SIXTY years ago today, the fledgling state of Israel announced to the world that it had captured and had detained for trial the notorious Nazi leader Adolf Eichmann, one of the chief architects of Adolf Hitler’s “Final Solution”.

On May 23, 1960, Israel’s then prime minister David Ben-Gurion made a dramatic statement in the country’s parliament, the Knesset. He said: “I must notify the Knesset that, some time ago, Israel’s security services located one of the most infamous Nazi war criminals of all, Adolf Eichmann, who, together with the Nazi leaders, was responsible for what they called ‘the Final Solution of the Jewish question’, that is the annihilation of six million of Europe’s Jews.

“Adolf Eichmann is already behind bars in Israel and will soon be placed on trial in Israel in accordance with the law regarding the prosecution of Nazis and their collaborators.”

It was a sensational coup for Israel, which was just 12 years old at the time. Now they would have the chance to show the face of Nazism’s antisemitic Holocaust.


BORN in Solingen, now a city in North-Rhine Westphalia in Germany on March 19, 1906, Eichmann was the son of a bookkeeper who moved his family to Austria where he eventually became a mine owner. Eichmann was an undistinguished scholar who joined his father’s firm on leaving school and then became a salesman for an oil company.

In 1933, after Hitler seized power in Germany, Austria banned the Nazi Party a year after Eichmann had joined it. He returned to Germany, moving to Bavaria which was a Nazi stronghold. He had already joined the SS, Hitler’s paramilitaries, and in 1934 he transferred to the security service of the SD security agency, where he rose through the ranks because of his undoubted bureaucratic skills and his detestation of Jews.

Eichmann encouraged and facilitated the enforced emigration of Jews from Germany and Austria before the war, and in late 1939 he moved to Berlin to become the officer in charge of all Jewish emigration – deportation, in fact – from the Reich. This soon became an obsession with Eichmann who came up with a plan for the deportation of a million Jews to Madagascar. Hitler liked the plan and It helped Eichmann to gain promotion.

By now a colonel, Eichmann took part in the infamous Wannsee Conference of senior Nazis in January 1942 which resulted in the plans for the Final Solution. Eichmann went on to play a leading role in organising mass murder, and later at the Nuremberg war crimes trials, many Nazi officials testified to his ruthless efficiency during the Holocaust.


EICHMANN had been arrested by American troops at the end of the war but he managed to escape and with the help of Nazi-sympathising Catholic clerics he eventually made his way to Argentina where he was joined by his wife and children. He had a series of low-paid jobs before joining the local Mercedes-Benz branch where he became head of department.

He was one of the top targets of Jewish Nazi hunters such as Simon Wiesenthal, who was able to discover that Eichmann was in Argentina. In Buenos Aires in 1957, a blind Jewish immigrant Lothar Hermann had his suspicions about a boy called Klaus who had been dating his daughter Sylvia.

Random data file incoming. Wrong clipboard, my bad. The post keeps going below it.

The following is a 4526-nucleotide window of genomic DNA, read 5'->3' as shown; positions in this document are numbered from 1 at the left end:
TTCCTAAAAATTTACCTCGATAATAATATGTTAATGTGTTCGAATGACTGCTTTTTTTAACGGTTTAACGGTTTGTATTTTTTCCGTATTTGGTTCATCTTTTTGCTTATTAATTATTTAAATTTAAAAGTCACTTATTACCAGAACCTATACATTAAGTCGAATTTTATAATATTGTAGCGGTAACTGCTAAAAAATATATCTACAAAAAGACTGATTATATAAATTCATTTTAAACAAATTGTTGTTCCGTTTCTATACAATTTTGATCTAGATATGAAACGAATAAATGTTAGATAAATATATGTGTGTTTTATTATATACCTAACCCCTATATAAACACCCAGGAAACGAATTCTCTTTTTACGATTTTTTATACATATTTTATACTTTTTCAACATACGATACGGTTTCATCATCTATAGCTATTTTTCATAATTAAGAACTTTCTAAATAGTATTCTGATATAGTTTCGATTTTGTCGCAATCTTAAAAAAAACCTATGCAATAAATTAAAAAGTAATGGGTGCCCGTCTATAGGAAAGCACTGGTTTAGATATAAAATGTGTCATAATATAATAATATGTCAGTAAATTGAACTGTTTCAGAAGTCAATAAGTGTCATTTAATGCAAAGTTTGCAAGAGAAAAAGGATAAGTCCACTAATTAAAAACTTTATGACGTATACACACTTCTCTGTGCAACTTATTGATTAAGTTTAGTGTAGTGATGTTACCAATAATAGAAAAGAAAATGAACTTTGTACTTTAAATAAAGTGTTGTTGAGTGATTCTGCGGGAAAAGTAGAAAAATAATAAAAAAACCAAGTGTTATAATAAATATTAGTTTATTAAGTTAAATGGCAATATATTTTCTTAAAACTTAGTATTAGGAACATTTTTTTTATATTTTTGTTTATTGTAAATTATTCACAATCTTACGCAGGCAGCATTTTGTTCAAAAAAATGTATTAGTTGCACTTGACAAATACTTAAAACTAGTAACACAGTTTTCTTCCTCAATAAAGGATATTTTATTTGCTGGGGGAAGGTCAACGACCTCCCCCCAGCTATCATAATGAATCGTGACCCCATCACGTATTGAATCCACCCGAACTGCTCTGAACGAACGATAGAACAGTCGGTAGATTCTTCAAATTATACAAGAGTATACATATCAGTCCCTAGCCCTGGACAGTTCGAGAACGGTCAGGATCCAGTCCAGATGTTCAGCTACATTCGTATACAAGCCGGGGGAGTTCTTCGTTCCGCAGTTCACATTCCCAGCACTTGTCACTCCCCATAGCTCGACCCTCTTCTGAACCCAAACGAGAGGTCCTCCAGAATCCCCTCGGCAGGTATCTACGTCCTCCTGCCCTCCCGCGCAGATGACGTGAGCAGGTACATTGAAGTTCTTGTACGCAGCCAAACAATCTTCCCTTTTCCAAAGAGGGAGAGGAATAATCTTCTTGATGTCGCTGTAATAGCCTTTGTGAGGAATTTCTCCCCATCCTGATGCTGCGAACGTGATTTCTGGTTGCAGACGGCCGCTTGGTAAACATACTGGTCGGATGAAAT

She confirmed that her boyfriend had a father who looked like Eichmann and Israel intelligence was eventually alerted. A dozen agents of the Israeli security services began to tail Eichmann and on May 11, 1960, they pounced on him in the street on his way home from work in the San Fernando suburb of Buenos Aires.

He protested he was Rikardo Klement, the alias he had adopted on arrival in Argentina, but agents interrogated him round the clock until he admitted he was Eichmann.


DISGUISED and drugged, he was smuggled into Israel. Argentina protested about the violation of its sovereignty but the Israeli courts decreed his capture was lawful. Eichmann denied everything. As Ben-Gurion had promised, Eichmann did indeed go on trial. It was one of the first trials anywhere to be televised in its entirety.

During the nine months before the trial Eichmann was shown categoric proof of his Holocaust activities and he changed his tune to say that he had only been following orders. The trial went ahead with Eichmann behind bullet-proof glass before judges rather than jurors.

Incredibly, given that he was being hunted at the time, Eichmann was arrogant enough to give an interview in 1956 to a sympathetic journalist, Willem Sassen, a former SS member. The notes from that interview played a major part in the trial, but it was the evidence of Holocaust survivors coupled with the facts that Eichmann had to admit to that condemned him.

He was found guilty and sentenced to death by hanging, and his appeal failed. Despite a few pleas for clemency, Ben-Gurion and his government decided to proceed with the execution. Eichmann was hanged in the early minutes of June 1, 1962, and his ashes were scattered in the Mediterranean.


THE political theorist Hannah Arendt attended the “show trial” as she called it and noted the ordinariness of Eichmann. She reported on the trial for the New Yorker magazine and coined the phrase the “banality of evil” for the title of her book on the case.

In evidence, Eichmann said: ”I never killed a Jew or, for that matter, I never killed a non-Jew – I never killed any human being. I never gave an order to kill a Jew.” He merely arranged the transportation of millions to extermination camps.